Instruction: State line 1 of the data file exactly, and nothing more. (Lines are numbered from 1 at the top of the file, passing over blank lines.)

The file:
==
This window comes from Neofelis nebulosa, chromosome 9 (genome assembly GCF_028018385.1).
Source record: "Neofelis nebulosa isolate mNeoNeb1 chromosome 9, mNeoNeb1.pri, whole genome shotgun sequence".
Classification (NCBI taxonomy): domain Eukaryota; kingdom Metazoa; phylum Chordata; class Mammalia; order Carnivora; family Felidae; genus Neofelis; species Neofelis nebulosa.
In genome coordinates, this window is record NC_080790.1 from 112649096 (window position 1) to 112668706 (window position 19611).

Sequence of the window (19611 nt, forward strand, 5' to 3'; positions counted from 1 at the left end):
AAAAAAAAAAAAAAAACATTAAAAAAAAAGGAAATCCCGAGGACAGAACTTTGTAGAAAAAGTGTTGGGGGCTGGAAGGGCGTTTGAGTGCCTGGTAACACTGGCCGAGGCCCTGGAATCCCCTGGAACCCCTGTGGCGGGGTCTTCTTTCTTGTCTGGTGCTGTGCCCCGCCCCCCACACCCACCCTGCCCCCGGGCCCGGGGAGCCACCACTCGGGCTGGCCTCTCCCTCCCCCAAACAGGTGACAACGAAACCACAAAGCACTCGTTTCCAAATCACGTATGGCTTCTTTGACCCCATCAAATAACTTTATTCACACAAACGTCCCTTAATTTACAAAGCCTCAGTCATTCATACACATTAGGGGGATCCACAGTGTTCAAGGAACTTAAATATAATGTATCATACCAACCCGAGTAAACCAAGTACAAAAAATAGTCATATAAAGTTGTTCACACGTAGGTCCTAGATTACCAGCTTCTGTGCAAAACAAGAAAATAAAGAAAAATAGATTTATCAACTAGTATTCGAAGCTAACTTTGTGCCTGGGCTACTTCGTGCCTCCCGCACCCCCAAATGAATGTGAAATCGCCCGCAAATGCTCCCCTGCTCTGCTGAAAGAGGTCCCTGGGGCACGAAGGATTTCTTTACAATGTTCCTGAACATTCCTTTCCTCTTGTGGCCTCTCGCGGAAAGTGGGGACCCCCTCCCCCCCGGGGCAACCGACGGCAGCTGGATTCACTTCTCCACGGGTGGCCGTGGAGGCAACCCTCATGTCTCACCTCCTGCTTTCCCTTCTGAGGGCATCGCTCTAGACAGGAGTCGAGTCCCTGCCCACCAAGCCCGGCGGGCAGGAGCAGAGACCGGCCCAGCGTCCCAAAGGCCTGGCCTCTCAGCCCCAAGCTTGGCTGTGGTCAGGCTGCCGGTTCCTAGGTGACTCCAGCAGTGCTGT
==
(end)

This window comes from Neofelis nebulosa, chromosome 9 (genome assembly GCF_028018385.1).